Disposition of Personal Property without Administration a/k/a Small Estate proceeding may be filed without the assistance of an attorney. The Clerk & Comptroller can assist you with the filing of an Application for Disposition of Personal Property without Administration. To qualify for a small estate the decedent's assets must be in the form of:
    • Personal property exempt under the provisions of Florida Statute 732.402
    • Personal property exempt from the claims of creditors under the Constitution of Florida
    • Nonexempt personal property the value of which does not exceed the sum of the amount of preferred funeral expenses and reasonable and necessary medical and hospital expenses of the last 60 days of the last illness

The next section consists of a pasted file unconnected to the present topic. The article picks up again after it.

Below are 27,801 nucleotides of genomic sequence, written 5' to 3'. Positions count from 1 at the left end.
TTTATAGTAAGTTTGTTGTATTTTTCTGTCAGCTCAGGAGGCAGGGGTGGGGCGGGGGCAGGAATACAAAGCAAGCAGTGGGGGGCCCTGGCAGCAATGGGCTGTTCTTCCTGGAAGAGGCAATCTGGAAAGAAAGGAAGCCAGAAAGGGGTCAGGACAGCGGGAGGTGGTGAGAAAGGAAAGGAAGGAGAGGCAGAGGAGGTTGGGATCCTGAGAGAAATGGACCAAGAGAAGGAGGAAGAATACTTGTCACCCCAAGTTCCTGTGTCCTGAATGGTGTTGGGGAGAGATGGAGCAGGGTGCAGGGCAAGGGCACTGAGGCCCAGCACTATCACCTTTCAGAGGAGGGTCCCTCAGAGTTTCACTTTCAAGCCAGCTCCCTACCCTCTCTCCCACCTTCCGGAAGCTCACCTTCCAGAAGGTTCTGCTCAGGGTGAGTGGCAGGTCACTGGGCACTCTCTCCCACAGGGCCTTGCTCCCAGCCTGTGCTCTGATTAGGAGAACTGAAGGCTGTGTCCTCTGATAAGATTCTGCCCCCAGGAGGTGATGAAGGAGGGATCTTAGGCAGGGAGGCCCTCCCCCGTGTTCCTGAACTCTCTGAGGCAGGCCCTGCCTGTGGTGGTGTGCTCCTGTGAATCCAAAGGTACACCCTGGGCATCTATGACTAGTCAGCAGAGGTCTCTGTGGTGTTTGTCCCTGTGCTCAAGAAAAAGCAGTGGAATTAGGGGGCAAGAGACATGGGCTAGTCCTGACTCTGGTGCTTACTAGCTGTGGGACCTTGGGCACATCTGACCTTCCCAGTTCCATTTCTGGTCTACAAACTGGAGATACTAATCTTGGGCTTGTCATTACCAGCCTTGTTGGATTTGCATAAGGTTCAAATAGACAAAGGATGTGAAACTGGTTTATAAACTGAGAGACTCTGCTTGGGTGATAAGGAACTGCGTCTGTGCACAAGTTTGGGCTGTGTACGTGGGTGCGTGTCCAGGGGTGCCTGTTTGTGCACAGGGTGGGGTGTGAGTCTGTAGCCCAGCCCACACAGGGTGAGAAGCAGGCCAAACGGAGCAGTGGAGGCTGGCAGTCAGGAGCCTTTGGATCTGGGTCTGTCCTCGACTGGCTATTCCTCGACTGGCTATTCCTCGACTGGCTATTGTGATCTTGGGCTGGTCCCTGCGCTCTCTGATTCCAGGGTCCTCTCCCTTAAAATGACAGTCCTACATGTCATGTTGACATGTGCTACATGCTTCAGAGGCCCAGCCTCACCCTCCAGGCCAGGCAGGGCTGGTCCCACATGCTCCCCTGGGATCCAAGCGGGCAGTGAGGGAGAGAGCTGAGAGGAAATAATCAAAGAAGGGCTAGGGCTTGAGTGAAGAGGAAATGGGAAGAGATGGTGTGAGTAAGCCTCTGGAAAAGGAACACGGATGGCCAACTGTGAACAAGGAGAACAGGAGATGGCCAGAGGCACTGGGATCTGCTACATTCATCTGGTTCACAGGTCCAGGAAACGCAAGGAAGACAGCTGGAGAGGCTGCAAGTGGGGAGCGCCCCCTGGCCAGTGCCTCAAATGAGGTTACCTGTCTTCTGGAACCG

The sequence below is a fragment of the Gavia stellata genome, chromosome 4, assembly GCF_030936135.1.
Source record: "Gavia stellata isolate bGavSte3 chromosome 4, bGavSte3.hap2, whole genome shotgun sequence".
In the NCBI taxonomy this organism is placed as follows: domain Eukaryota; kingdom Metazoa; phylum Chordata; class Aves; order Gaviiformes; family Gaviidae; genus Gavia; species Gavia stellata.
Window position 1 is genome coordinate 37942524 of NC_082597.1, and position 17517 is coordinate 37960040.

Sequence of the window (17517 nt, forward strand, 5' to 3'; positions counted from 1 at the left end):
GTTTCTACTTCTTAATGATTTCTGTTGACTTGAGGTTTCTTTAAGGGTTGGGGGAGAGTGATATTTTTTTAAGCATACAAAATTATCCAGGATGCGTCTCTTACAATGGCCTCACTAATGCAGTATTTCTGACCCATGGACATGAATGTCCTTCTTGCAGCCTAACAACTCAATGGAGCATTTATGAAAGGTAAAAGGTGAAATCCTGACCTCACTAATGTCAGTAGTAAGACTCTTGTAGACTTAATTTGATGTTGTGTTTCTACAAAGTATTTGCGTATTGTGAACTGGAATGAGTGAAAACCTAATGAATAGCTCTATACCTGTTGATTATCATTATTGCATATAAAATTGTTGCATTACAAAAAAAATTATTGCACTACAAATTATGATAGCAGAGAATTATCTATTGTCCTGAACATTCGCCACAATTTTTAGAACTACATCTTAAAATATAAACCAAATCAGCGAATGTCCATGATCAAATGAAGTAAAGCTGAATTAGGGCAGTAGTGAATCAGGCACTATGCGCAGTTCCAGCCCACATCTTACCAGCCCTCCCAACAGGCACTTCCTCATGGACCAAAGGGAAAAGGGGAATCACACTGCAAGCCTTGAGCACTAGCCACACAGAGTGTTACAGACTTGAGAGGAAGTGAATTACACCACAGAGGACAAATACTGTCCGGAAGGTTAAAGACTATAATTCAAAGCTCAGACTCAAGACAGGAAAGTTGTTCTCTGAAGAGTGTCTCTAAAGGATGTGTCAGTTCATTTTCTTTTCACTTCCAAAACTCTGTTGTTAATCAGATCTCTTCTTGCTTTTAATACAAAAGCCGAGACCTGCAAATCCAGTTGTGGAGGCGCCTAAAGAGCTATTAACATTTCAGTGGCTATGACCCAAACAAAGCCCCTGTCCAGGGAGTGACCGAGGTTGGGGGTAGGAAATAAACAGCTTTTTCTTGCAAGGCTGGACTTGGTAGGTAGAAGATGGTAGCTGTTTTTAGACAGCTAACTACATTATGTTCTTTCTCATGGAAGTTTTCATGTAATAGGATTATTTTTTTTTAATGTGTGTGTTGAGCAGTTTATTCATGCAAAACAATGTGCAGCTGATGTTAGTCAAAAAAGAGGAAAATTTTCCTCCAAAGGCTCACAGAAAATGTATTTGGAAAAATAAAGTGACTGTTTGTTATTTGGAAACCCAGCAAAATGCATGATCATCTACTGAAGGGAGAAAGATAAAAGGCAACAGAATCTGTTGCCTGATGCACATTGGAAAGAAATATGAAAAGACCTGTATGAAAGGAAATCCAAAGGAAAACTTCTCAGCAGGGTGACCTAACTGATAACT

• Formal Administration - F.S. 733 In a Formal Administration the court appoints a personal representative to be in charge of the estate and issues Letters of Administration, giving authority to the personal representative to act. This kind of administration is frequently advantageous as the Personal Representative can eliminate creditors with certainty.

 

 

  • Summary Administration - F.S. 735 This type of administration is a probate proceeding when the value of the entire estate, less the value of property exempt from claims does not exceed $75,000 or the decedent has been dead for more than two years and the decent's will, if any, does not direct a formal administration.